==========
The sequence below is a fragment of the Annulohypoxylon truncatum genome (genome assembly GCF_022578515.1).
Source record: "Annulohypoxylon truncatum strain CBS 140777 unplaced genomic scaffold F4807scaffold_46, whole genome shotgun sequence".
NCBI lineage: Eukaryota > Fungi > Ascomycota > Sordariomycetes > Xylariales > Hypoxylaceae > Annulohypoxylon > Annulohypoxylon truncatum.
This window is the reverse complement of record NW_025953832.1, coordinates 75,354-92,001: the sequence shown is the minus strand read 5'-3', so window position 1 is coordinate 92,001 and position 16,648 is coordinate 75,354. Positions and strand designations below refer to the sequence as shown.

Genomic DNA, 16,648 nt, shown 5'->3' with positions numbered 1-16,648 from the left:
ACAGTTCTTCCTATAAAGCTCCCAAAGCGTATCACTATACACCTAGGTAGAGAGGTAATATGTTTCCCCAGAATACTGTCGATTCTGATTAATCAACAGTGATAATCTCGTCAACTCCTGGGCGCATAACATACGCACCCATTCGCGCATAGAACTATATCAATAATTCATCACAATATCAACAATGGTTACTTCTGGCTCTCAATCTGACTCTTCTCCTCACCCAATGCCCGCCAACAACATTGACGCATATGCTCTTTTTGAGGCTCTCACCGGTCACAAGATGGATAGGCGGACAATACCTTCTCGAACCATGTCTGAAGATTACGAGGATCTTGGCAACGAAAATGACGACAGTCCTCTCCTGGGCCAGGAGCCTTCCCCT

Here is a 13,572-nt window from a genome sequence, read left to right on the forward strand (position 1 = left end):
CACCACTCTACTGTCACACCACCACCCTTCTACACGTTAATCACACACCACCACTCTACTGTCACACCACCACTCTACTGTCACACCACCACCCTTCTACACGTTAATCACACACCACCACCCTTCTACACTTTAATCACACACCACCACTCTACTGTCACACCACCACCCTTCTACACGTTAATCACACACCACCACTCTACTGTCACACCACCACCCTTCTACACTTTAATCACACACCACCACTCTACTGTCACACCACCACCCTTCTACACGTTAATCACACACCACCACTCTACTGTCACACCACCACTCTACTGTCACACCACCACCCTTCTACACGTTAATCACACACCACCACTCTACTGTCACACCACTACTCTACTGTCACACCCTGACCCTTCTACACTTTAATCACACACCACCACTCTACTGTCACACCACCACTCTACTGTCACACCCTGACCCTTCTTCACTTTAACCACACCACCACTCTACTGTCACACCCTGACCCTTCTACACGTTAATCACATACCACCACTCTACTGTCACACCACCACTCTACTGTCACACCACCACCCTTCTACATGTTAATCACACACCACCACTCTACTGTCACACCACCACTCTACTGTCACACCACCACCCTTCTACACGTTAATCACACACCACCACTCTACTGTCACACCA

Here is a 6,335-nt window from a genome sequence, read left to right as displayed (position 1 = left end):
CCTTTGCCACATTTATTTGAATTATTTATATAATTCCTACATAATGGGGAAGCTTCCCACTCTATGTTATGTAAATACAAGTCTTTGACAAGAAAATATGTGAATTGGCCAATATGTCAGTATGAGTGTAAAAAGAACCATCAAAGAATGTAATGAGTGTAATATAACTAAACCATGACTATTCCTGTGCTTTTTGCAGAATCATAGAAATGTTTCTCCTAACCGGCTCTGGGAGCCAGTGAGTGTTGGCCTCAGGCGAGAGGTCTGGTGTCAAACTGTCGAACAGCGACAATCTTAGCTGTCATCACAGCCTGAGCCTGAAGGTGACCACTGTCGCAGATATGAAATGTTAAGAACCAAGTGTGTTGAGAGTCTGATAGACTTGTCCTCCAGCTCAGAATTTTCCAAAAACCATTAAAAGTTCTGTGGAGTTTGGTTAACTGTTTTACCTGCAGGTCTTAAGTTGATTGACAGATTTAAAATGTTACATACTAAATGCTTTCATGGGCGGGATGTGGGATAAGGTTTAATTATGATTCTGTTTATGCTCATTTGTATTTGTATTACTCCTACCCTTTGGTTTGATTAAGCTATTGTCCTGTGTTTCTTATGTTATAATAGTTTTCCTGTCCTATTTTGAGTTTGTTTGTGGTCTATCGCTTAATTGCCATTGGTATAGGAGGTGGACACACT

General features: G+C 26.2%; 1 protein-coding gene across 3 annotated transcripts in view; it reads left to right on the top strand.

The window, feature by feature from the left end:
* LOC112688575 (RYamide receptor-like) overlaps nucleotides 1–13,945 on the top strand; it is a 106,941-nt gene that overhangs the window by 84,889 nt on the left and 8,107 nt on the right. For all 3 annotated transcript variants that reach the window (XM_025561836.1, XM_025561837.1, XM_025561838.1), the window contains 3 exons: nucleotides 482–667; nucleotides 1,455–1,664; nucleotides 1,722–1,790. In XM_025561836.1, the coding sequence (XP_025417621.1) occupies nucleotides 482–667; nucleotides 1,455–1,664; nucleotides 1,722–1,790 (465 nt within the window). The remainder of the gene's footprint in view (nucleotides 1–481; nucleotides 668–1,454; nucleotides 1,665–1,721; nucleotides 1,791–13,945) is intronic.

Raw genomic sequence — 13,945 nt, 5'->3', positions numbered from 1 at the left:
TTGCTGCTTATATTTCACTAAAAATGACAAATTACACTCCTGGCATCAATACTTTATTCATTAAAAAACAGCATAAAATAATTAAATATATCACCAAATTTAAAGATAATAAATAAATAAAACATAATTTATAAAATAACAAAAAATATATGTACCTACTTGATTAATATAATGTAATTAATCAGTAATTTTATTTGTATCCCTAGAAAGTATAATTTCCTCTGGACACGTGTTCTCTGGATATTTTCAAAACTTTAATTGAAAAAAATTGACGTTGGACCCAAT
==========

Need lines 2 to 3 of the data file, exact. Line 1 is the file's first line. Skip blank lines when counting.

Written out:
Source record: "Annulohypoxylon truncatum strain CBS 140777 unplaced genomic scaffold F4807scaffold_46, whole genome shotgun sequence".
NCBI lineage: Eukaryota > Fungi > Ascomycota > Sordariomycetes > Xylariales > Hypoxylaceae > Annulohypoxylon > Annulohypoxylon truncatum.